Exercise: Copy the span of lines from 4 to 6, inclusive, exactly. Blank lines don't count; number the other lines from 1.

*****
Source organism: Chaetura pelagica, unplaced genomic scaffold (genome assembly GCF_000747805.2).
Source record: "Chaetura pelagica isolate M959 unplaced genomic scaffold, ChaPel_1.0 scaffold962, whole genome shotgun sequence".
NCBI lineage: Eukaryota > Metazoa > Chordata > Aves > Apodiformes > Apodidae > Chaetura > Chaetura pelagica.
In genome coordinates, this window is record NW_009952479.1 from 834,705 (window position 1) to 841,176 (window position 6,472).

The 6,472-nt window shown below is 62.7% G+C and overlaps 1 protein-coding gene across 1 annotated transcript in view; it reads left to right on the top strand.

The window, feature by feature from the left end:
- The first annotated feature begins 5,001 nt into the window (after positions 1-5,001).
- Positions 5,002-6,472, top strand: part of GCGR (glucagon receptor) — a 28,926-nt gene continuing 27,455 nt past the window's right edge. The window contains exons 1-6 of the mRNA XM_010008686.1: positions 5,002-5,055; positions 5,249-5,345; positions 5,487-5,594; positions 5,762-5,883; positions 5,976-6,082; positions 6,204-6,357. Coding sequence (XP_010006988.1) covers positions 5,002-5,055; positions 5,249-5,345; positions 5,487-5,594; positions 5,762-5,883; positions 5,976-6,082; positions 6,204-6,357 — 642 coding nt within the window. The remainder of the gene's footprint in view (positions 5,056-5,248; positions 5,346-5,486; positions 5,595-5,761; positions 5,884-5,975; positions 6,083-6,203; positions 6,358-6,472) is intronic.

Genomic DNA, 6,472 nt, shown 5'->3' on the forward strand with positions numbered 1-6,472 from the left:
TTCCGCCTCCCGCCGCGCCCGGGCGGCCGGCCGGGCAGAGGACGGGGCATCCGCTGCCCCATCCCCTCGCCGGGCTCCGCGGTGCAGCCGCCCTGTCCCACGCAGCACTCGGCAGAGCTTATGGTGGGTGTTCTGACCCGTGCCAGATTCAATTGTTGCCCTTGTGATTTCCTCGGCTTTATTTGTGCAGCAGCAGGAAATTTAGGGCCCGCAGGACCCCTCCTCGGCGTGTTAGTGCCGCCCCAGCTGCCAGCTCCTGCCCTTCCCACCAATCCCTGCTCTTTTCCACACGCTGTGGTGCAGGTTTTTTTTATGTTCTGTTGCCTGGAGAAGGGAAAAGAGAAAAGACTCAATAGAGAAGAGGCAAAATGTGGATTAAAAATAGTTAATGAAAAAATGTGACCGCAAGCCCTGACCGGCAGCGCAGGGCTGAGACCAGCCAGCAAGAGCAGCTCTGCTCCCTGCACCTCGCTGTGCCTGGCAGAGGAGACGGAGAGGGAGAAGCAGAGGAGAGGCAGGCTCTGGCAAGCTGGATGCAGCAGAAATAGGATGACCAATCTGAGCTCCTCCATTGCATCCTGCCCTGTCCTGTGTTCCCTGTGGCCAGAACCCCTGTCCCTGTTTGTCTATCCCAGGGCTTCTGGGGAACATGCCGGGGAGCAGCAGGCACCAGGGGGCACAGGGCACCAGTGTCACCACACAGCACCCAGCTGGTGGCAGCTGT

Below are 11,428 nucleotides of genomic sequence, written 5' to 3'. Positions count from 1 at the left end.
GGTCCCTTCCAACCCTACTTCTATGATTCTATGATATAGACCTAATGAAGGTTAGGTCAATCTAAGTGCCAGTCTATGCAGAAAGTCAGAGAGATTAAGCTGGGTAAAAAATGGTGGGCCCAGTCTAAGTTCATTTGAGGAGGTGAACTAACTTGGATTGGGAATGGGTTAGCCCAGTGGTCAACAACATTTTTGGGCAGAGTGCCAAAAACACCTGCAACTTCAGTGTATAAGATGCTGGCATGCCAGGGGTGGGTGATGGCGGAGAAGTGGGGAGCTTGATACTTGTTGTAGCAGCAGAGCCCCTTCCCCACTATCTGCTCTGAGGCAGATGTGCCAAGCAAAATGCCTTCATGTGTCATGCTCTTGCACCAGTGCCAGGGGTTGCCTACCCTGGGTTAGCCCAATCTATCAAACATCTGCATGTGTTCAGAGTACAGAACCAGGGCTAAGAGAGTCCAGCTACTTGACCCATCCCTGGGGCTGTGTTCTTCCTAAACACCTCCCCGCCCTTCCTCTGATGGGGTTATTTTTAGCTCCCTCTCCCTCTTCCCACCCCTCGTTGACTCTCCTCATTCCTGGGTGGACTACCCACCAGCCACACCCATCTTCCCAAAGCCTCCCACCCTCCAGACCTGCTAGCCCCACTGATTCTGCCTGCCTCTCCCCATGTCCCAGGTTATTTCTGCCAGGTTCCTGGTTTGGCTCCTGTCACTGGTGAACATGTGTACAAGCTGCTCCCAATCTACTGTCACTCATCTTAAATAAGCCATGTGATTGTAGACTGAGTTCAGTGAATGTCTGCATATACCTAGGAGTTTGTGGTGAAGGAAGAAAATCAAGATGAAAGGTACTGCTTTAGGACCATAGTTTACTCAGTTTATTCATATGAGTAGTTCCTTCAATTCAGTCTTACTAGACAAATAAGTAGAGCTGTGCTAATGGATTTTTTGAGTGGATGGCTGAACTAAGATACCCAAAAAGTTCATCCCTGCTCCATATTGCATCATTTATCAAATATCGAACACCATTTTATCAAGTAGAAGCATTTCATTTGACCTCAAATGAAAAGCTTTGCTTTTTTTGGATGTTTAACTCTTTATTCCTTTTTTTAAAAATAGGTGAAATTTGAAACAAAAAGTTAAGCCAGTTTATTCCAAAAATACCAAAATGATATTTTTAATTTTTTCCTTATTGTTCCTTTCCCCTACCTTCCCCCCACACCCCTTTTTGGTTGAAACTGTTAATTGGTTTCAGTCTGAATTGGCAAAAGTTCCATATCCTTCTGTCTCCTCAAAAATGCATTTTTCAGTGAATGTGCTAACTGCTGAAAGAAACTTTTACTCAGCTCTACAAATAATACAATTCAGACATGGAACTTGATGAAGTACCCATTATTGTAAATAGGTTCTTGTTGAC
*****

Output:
In genome coordinates, this window is record NW_009952479.1 from 834,705 (window position 1) to 841,176 (window position 6,472).

The 6,472-nt window shown below is 62.7% G+C and overlaps 1 protein-coding gene across 1 annotated transcript in view; it reads left to right on the top strand.

The window, feature by feature from the left end: